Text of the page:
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Nursing Homes in Several States Told to Take the Infected [The New York Times]

California, New Jersey, and New York have made nursing homes accept COVID-19 patients from hospitals. Nursing home workers and residents fear that the policy is risking their lives.

Original article written by Kim Barker and Amy Julia Harris

Image taken by Grant Hindsley for The New York Times

Published April 24, 2020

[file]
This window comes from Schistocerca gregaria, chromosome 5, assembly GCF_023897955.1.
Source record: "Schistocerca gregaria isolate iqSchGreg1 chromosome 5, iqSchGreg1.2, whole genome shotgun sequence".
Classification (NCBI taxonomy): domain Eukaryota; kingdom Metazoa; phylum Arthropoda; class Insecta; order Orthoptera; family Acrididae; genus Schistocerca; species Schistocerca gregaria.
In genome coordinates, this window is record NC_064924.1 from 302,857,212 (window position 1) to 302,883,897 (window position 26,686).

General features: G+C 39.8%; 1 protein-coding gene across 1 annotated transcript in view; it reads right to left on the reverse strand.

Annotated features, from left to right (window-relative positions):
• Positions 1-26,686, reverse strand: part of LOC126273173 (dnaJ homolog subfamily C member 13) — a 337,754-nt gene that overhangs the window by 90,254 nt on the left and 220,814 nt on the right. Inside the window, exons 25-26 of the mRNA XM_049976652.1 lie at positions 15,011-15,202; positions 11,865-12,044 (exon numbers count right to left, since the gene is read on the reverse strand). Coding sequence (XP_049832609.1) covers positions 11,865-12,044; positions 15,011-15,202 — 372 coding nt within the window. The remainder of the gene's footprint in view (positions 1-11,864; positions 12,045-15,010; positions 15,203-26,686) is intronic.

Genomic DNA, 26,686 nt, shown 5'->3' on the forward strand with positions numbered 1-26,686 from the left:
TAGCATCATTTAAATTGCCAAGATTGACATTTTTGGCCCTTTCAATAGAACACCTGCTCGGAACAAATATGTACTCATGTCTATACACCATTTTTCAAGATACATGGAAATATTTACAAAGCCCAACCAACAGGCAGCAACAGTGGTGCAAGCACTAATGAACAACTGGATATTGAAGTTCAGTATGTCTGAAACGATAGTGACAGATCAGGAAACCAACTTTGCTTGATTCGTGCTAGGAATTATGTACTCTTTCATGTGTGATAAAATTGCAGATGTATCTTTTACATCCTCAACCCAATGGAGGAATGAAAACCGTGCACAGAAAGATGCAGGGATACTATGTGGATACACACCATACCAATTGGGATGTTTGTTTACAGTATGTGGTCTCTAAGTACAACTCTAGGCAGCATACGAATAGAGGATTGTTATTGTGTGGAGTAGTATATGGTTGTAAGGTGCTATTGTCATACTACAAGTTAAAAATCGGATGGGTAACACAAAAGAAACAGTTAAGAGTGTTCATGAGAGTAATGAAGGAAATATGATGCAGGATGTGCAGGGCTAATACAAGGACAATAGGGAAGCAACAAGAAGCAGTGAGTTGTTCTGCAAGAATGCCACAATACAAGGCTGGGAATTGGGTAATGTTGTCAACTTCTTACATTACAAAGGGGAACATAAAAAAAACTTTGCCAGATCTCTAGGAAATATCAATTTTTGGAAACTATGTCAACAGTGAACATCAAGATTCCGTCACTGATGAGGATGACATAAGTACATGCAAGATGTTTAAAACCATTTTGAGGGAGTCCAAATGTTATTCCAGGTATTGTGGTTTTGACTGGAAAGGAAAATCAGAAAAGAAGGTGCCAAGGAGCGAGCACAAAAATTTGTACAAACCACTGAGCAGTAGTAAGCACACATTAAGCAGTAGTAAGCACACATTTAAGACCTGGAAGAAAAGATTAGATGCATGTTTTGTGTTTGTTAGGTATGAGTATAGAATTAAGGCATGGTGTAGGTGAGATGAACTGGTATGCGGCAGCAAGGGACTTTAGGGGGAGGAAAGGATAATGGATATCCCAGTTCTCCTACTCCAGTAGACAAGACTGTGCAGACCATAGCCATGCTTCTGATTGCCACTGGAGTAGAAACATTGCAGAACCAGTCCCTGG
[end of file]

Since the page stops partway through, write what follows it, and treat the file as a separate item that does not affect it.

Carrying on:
According to New York state guidelines, nursing homes must take in patients from hospitals even if they have the coronavirus. Due to a lack of beds in hospitals, several other states have also turned toward nursing homes to relieve the burden on hospitals by forcing nursing facilities to take in patients stable enough to be released. Nursing home residents and advocates fear that this practice will lead to breakouts within nursing facilities. In New York, nursing homes must admit patients deemed “medically stable.” In California and New Jersey, nursing homes are recommended to take in released COVID-19 patients, and refusing to do so may lead to regulatory scrutiny. Due to a lack of protective equipment, staff shortages, and close patient-worker interactions, nursing homes are particularly vulnerable to outbreaks if coronavirus patients are moved to such facilities. Many nursing homes in New York are already staffed at less than 50 percent. A national survey of 9,000 nursing homes shows that fewer than 10 percent indicated that they are able to take in new COVID-19 patients from hospitals.


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